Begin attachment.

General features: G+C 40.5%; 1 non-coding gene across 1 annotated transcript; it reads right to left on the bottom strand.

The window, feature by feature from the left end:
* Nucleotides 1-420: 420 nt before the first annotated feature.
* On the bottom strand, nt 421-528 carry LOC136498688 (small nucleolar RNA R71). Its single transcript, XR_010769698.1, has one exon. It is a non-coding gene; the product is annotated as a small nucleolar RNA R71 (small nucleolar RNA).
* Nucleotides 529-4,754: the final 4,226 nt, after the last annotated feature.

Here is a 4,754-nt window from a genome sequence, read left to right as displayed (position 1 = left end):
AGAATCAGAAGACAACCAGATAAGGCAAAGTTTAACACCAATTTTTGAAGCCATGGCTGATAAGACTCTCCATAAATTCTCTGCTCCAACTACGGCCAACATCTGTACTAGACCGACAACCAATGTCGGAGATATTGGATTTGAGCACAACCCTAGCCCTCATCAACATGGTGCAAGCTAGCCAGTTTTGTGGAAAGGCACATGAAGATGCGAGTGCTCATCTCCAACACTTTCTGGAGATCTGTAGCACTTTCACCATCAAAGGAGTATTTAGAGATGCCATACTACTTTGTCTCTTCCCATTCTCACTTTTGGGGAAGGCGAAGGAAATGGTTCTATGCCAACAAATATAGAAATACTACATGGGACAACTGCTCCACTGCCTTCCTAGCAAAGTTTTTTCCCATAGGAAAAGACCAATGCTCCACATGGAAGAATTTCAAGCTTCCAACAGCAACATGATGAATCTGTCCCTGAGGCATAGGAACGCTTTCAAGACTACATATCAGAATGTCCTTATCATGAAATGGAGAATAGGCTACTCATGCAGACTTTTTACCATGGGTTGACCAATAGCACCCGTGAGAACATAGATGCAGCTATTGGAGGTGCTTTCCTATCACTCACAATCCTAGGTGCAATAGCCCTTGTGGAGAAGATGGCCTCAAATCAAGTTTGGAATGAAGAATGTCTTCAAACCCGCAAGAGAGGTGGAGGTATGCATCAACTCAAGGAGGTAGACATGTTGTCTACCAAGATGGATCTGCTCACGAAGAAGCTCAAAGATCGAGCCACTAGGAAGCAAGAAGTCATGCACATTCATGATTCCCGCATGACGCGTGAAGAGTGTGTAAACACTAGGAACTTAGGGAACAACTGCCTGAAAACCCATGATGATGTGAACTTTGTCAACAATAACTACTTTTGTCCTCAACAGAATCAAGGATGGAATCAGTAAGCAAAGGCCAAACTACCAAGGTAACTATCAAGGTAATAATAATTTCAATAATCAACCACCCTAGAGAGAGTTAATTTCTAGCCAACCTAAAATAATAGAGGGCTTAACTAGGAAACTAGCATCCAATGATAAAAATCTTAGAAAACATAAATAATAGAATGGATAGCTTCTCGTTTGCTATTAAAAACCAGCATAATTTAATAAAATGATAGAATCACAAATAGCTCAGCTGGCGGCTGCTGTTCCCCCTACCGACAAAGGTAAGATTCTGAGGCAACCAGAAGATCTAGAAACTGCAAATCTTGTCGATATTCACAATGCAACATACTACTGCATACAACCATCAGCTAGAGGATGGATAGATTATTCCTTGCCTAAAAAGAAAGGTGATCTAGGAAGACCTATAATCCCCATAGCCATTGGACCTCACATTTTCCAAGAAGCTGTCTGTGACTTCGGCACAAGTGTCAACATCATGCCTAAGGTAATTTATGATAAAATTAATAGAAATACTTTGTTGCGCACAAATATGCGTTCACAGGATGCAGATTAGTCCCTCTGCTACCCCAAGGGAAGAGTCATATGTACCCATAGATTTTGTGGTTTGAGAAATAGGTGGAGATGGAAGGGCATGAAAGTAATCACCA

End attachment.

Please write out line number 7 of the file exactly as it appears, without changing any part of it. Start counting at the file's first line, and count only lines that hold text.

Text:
AGAATCAGAAGACAACCAGATAAGGCAAAGTTTAACACCAATTTTTGAAGCCATGGCTGATAAGACTCTCCATAAATTCTCTGCTCCAACTACGGCCAACATCTGTACTAGACCGACAACCAATGTCGGAGATATTGGATTTGAGCACAACCCTAGCCCTCATCAACATGGTGCAAGCTAGCCAGTTTTGTGGAAAGGCACATGAAGATGCGAGTGCTCATCTCCAACACTTTCTGGAGATCTGTAGCACTTTCACCATCAAAGGAGTATTTAGAGATGCCATACTACTTTGTCTCTTCCCATTCTCACTTTTGGGGAAGGCGAAGGAAATGGTTCTATGCCAACAAATATAGAAATACTACATGGGACAACTGCTCCACTGCCTTCCTAGCAAAGTTTTTTCCCATAGGAAAAGACCAATGCTCCACATGGAAGAATTTCAAGCTTCCAACAGCAACATGATGAATCTGTCCCTGAGGCATAGGAACGCTTTCAAGACTACATATCAGAATGTCCTTATCATGAAATGGAGAATAGGCTACTCATGCAGACTTTTTACCATGGGTTGACCAATAGCACCCGTGAGAACATAGATGCAGCTATTGGAGGTGCTTTCCTATCACTCACAATCCTAGGTGCAATAGCCCTTGTGGAGAAGATGGCCTCAAATCAAGTTTGGAATGAAGAATGTCTTCAAACCCGCAAGAGAGGTGGAGGTATGCATCAACTCAAGGAGGTAGACATGTTGTCTACCAAGATGGATCTGCTCACGAAGAAGCTCAAAGATCGAGCCACTAGGAAGCAAGAAGTCATGCACATTCATGATTCCCGCATGACGCGTGAAGAGTGTGTAAACACTAGGAACTTAGGGAACAACTGCCTGAAAACCCATGATGATGTGAACTTTGTCAACAATAACTACTTTTGTCCTCAACAGAATCAAGGATGGAATCAGTAAGCAAAGGCCAAACTACCAAGGTAACTATCAAGGTAATAATAATTTCAATAATCAACCACCCTAGAGAGAGTTAATTTCTAGCCAACCTAAAATAATAGAGGGCTTAACTAGGAAACTAGCATCCAATGATAAAAATCTTAGAAAACATAAATAATAGAATGGATAGCTTCTCGTTTGCTATTAAAAACCAGCATAATTTAATAAAATGATAGAATCACAAATAGCTCAGCTGGCGGCTGCTGTTCCCCCTACCGACAAAGGTAAGATTCTGAGGCAACCAGAAGATCTAGAAACTGCAAATCTTGTCGATATTCACAATGCAACATACTACTGCATACAACCATCAGCTAGAGGATGGATAGATTATTCCTTGCCTAAAAAGAAAGGTGATCTAGGAAGACCTATAATCCCCATAGCCATTGGACCTCACATTTTCCAAGAAGCTGTCTGTGACTTCGGCACAAGTGTCAACATCATGCCTAAGGTAATTTATGATAAAATTAATAGAAATACTTTGTTGCGCACAAATATGCGTTCACAGGATGCAGATTAGTCCCTCTGCTACCCCAAGGGAAGAGTCATATGTACCCATAGATTTTGTGGTTTGAGAAATAGGTGGAGATGGAAGGGCATGAAAGTAATCACCA